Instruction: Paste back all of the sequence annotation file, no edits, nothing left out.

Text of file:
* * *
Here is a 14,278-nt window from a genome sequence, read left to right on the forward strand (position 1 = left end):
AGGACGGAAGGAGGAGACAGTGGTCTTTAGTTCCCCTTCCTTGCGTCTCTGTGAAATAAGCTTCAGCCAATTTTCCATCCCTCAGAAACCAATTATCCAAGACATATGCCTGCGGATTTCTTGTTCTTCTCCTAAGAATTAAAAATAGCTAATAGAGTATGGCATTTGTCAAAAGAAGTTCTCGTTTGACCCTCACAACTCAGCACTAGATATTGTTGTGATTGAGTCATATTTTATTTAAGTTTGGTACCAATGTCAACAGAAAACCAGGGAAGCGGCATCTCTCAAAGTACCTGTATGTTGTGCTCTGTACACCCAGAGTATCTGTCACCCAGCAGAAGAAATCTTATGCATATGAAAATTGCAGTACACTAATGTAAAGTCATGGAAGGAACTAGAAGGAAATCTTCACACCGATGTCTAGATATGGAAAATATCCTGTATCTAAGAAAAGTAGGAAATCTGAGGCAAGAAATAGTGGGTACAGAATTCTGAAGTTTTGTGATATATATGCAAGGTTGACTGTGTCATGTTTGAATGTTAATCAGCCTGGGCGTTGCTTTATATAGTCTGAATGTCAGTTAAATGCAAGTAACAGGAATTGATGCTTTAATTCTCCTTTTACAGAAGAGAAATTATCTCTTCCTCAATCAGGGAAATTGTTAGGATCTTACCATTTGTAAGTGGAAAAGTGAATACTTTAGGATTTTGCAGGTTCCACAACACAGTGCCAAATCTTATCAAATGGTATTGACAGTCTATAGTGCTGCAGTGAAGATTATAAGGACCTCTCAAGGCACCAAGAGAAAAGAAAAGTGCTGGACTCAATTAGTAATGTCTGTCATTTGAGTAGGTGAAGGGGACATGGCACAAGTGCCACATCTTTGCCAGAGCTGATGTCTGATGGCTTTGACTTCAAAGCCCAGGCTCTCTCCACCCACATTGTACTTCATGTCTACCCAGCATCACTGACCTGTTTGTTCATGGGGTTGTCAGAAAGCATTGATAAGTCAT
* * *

Here is a 14,278-nt window from a genome sequence, read left to right on the forward strand (position 1 = left end):
AGGACGGAAGGAGGAGACAGTGGTCTTTAGTTCCCCTTCCTTGCGTCTCTGTGAAATAAGCTTCAGCCAATTTTCCATCCCTCAGAAACCAATTATCCAAGACATATGCCTGCGGATTTCTTGTTCTTCTCCTAAGAATTAAAAATAGCTAATAGAGTATGGCATTTGTCAAAAGAAGTTCTCGTTTGACCCTCACAACTCAGCACTAGATATTGTTGTGATTGAGTCATATTTTATTTAAGTTTGGTACCAATGTCAACAGAAAACCAGGGAAGCGGCATCTCTCAAAGTACCTGTATGTTGTGCTCTGTACACCCAGAGTATCTGTCACCCAGCAGAAGAAATCTTATGCATATGAAAATTGCAGTACACTAATGTAAAGTCATGGAAGGAACTAGAAGGAAATCTTCACACCGATGTCTAGATATGGAAAATATCCTGTATCTAAGAAAAGTAGGAAATCTGAGGCAAGAAATAGTGGGTACAGAATTCTGAAGTTTTGTGATATATATGCAAGGTTGACTGTGTCATGTTTGAATGTTAATCAGCCTGGGCGTTGCTTTATATAGTCTGAATGTCAGTTAAATGCAAGTAACAGGAATTGATGCTTTAATTCTCCTTTTACAGAAGAGAAATTATCTCTTCCTCAATCAGGGAAATTGTTAGGATCTTACCATTTGTAAGTGGAAAAGTGAATACTTTAGGATTTTGCAGGTTCCACAACACAGTGCCAAATCTTATCAAATGGTATTGACAGTCTATAGTGCTGCAGTGAAGATTATAAGGACCTCTCAAGGCACCAAGAGAAAAGAAAAGTGCTGGACTCAATTAGTAATGTCTGTCATTTGAGTAGGTGAAGGGGACATGGCACAAGTGCCACATCTTTGCCAGAGCTGATGTCTGATGGCTTTGACTTCAAAGCCCAGGCTCTCTCCACCCACATTGTACTTCATGTCTACCCAGCATCACTGACCTGTTTGTTCATGGGGTTGTCAGAAAGCATTGATAAGTCAT